Based upon earlier experimental work by our group, we have started a human immuno-gene therapy study. The goal is to study the effects of immunisation with autologous tumour cells expressing gene sequences for human interferon-gamma For more than two decades we have sought for efficient treatment against malignant gliomas. Our most successful treatment in the animal models is immuno-gene therapy where murine genes for the cytokines IFN-gamma, IL-7 and B7-1 were chosen for their ability to stimulate different stages of the pathway for cytotoxic T lymphocyte (CTL) activation. Rats of the syngeneic inbred strain Fischer 344 had rat glioma cells of the N32 line inoculated in the right caudate nucleus, and 1 or 3 days later N32 cells transfected with either IFN-gamma, IL-7 or B7-1 genes were injected subcutaneously (and in some studies intraperitoneally). This treatment was repeated three to four times with 7- to 14-day interval and resulted in significantly improved survival compared with treatment with wild-type rat glioma cells (e.g. not transfected with the cytokine genes). The continued work concentrated on treatment with IFN-gamma secreting tumour cells of both the N32 line and also a newly developed ENU-induced rat glioma cell line called N29. This work proved the effectiveness of the technique. Cure was achieved in 72% of the animals treated with the IFN-gamma cells. Tumour-infiltrating leukocytes from N32-IFN-gamma-immunised animals showed a significantly stronger infiltration by CD8+ T-cells, significantly more NK cells, and an increased number of CD25-expressing T-cells. These results confirmed the possible usefulness of IFN-gamma-transfected tumour cells in the immune-therapy of rat brain tumours. The animal experiments have motivated us to start a human immuno-gene therapy study including 20 patients with glioblastoma multiforme (GBM), where >80% of the tumour can be surgically removed. The goal is to ascertain whether immunisation with autologous tumour cells expressing gene sequences for human interferon-gamma is safe for the patients, gives rise to an immunological response, and adds any beneficial effect to conventional therapy (tumour growth, prolonged survival). Hitherto, nine patients have been included in the study, two of which have received 6 and 10 immunisations, respectively. Two patients have died from their disease before cells have been ready for immunisation; in two cases no malignant cells have appeared in the cell cultures and three patients are ready to start their immunisation shortly. The immunisation takes place in the dermis of the upper arm. Seven days after each immunisation, a skin biopsy is taken from the centre of one of the injection sites. The composition of the cellular infiltration in the skin is studied by markers for T lymphocytes (CD3); helper cells, subset of T cells (CD4); killer cells, subset of T cells (CD8); natural killer cells (CD16) and B lymphocytes, B cells (CD20). Also the expression of cytokines for functional T cell subsets are studied: IL-2, IL-4, IL-10, IL-12, IL-18, TNF-alpha and IF-gamma and TGF-beta(1,2 and 3-) Peripheral blood is sampled both before and after operation and also after each immunisation event. Co-culture of this blood with tumour cells from the patient allows for a selection of T-cells that can recognise tumour-specific antigens. The results from the first human treatments are presented. (C) 2002 Published by Elsevier Science B.V.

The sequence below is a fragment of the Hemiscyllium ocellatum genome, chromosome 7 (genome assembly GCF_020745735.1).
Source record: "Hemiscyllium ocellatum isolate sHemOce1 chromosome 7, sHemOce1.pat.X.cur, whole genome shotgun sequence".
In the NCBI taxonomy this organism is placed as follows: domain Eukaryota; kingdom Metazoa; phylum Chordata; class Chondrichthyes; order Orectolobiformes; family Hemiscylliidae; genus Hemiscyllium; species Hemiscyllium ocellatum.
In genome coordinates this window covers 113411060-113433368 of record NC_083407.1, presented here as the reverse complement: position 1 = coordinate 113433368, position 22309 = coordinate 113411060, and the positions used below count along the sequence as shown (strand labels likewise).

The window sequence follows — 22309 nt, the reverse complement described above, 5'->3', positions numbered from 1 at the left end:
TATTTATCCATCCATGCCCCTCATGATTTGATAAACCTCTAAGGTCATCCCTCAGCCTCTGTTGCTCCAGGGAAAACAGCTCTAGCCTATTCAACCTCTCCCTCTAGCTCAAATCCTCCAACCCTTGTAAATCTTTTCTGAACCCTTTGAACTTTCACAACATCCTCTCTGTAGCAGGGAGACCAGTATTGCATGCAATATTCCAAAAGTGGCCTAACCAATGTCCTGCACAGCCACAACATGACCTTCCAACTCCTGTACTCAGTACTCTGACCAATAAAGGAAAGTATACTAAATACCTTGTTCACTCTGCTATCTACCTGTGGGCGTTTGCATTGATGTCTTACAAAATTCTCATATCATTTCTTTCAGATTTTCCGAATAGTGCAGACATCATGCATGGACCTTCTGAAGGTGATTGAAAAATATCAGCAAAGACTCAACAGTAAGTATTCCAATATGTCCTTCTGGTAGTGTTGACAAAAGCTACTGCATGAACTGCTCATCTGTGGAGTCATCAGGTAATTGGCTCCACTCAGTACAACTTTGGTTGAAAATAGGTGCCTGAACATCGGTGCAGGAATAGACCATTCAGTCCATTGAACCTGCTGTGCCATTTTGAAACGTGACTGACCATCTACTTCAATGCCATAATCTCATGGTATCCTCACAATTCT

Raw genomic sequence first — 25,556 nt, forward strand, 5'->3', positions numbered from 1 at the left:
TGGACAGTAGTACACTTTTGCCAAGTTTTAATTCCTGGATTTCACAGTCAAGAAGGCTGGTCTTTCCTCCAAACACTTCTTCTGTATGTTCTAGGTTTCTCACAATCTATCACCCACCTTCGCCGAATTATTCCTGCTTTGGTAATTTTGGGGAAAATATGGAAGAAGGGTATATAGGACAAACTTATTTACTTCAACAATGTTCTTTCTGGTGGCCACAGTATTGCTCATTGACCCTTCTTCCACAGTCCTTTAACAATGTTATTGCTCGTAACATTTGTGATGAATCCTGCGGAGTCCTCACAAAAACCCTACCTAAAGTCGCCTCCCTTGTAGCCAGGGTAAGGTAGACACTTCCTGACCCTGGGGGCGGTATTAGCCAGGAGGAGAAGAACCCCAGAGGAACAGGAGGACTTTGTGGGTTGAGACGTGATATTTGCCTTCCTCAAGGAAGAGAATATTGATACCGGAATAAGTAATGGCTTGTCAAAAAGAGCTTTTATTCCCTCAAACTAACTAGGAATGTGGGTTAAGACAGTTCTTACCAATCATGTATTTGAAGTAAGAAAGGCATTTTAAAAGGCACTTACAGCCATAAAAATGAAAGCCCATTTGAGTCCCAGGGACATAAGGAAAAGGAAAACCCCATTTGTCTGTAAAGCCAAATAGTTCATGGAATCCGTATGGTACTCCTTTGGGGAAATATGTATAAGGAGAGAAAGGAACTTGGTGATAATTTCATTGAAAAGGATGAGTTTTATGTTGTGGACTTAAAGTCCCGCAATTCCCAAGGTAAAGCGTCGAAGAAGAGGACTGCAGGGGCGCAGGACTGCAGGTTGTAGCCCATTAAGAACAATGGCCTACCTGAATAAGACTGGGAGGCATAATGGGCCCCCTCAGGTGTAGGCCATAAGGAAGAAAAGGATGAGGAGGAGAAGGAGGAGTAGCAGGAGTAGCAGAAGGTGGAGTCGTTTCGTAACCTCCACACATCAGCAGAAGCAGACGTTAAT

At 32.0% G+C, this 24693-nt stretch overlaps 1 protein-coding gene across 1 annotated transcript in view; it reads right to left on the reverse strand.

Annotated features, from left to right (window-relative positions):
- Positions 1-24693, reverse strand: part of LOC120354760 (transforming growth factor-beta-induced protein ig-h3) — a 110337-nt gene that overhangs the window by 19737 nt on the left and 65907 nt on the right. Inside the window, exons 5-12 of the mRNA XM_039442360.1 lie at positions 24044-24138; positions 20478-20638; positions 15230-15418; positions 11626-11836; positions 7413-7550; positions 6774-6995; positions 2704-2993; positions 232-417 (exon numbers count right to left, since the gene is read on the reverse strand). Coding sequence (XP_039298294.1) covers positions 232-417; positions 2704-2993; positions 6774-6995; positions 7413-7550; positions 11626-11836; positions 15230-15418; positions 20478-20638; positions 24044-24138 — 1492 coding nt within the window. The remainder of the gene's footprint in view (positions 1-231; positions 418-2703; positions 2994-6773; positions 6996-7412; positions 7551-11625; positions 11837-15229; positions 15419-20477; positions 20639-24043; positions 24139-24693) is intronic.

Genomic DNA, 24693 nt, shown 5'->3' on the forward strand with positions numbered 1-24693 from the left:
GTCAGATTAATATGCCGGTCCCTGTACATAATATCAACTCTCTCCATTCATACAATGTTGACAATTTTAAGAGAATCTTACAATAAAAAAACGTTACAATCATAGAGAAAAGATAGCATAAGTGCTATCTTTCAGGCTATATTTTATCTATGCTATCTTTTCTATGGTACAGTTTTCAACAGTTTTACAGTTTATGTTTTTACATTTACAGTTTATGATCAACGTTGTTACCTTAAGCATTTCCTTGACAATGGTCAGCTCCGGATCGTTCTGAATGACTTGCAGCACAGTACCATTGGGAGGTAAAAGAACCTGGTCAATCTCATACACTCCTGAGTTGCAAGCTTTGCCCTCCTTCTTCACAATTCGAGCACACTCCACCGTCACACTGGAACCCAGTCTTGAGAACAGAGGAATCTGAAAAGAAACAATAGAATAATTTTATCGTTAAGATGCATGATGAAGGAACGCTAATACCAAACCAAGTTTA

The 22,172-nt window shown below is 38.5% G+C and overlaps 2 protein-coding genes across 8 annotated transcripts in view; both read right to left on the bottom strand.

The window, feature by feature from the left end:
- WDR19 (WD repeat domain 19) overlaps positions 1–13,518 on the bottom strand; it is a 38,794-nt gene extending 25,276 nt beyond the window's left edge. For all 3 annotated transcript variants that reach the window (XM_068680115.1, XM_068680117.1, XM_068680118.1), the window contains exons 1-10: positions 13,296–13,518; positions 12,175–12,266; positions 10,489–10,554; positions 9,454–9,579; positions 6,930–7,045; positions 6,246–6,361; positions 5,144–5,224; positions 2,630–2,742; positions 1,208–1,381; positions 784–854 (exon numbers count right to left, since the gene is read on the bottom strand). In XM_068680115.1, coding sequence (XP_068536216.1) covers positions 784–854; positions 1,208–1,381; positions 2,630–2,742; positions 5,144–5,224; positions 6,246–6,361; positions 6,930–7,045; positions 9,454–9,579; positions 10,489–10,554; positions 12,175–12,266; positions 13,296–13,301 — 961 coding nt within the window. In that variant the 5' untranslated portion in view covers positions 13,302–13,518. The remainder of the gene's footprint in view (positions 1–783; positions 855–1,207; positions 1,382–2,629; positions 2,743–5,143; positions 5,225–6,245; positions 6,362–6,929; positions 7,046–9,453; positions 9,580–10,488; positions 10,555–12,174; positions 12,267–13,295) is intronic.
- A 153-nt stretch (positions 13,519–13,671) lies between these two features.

|Conference||2nd International Symposium for Neuroscience|
|Period||2001/10/27 → …|
- Radiology, Nuclear Medicine and Medical Imaging
- human interferon-gamma
- glioblastoma multiforme